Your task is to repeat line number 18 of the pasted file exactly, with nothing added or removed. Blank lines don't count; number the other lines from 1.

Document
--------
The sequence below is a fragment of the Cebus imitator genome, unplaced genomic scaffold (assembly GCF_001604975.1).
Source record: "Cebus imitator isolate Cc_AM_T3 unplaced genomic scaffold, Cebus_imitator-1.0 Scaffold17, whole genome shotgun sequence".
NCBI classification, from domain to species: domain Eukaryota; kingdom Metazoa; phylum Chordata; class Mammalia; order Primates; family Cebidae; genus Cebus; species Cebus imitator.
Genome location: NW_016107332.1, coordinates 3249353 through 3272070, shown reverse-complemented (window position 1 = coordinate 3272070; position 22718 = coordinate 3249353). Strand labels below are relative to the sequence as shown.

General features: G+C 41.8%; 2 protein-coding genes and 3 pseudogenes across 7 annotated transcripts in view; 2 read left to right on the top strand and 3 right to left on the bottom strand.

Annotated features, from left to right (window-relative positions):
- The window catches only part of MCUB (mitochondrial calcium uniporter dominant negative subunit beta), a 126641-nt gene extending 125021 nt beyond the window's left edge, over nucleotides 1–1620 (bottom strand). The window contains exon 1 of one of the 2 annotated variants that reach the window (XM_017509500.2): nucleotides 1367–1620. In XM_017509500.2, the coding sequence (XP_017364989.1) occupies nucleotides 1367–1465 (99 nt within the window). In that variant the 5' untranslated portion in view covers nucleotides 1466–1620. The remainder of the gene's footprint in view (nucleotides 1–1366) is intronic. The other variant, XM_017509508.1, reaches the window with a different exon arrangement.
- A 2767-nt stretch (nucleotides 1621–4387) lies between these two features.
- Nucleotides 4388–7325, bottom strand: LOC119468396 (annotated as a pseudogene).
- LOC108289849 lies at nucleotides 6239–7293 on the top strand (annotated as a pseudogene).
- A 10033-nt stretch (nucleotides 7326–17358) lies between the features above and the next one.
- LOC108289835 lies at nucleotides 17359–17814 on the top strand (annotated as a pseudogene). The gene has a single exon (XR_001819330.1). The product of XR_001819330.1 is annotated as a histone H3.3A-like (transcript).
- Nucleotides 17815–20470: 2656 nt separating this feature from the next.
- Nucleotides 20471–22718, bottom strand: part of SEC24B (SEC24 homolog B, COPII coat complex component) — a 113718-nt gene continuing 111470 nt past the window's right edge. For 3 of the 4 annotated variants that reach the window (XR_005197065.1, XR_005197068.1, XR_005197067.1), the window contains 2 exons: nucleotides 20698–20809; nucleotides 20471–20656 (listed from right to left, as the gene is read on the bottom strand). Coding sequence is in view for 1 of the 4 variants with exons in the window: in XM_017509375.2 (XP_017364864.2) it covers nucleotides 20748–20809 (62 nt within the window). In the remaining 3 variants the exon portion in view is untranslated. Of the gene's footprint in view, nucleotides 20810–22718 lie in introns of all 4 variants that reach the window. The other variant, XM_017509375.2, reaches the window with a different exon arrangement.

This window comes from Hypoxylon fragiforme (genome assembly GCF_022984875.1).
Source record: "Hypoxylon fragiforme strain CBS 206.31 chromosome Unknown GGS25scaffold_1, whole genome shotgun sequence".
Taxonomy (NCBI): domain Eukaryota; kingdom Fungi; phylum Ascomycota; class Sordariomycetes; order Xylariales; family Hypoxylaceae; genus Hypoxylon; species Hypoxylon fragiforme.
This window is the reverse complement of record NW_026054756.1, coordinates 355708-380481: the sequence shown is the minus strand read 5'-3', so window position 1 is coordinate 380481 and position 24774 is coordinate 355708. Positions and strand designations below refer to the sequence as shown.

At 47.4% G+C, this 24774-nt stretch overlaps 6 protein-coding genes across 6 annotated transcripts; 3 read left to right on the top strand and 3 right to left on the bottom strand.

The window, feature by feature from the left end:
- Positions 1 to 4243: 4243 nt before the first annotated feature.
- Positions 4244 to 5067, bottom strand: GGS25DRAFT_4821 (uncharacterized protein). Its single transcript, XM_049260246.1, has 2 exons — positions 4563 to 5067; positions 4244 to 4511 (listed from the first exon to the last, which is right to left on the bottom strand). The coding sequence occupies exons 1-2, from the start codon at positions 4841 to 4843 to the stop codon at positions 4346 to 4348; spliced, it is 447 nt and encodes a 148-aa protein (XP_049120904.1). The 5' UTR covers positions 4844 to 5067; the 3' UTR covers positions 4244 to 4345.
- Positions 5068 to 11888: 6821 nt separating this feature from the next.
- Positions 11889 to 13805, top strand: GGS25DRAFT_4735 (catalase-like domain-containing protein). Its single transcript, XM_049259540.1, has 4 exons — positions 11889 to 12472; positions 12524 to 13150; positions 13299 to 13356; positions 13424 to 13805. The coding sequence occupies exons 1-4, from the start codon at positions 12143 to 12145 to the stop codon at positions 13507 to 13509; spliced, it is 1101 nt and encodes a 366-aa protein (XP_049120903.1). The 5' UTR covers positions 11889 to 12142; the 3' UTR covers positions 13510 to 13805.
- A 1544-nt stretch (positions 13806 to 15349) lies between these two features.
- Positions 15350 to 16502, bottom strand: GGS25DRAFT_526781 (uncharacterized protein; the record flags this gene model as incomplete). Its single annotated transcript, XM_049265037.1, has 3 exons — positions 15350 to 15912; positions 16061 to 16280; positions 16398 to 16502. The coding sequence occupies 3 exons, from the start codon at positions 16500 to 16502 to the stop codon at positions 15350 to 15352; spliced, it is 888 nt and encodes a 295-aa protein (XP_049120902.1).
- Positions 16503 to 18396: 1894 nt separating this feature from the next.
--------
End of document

This window is the reverse complement of record NW_026054756.1, coordinates 355708-380481: the sequence shown is the minus strand read 5'-3', so window position 1 is coordinate 380481 and position 24774 is coordinate 355708. Positions and strand designations below refer to the sequence as shown.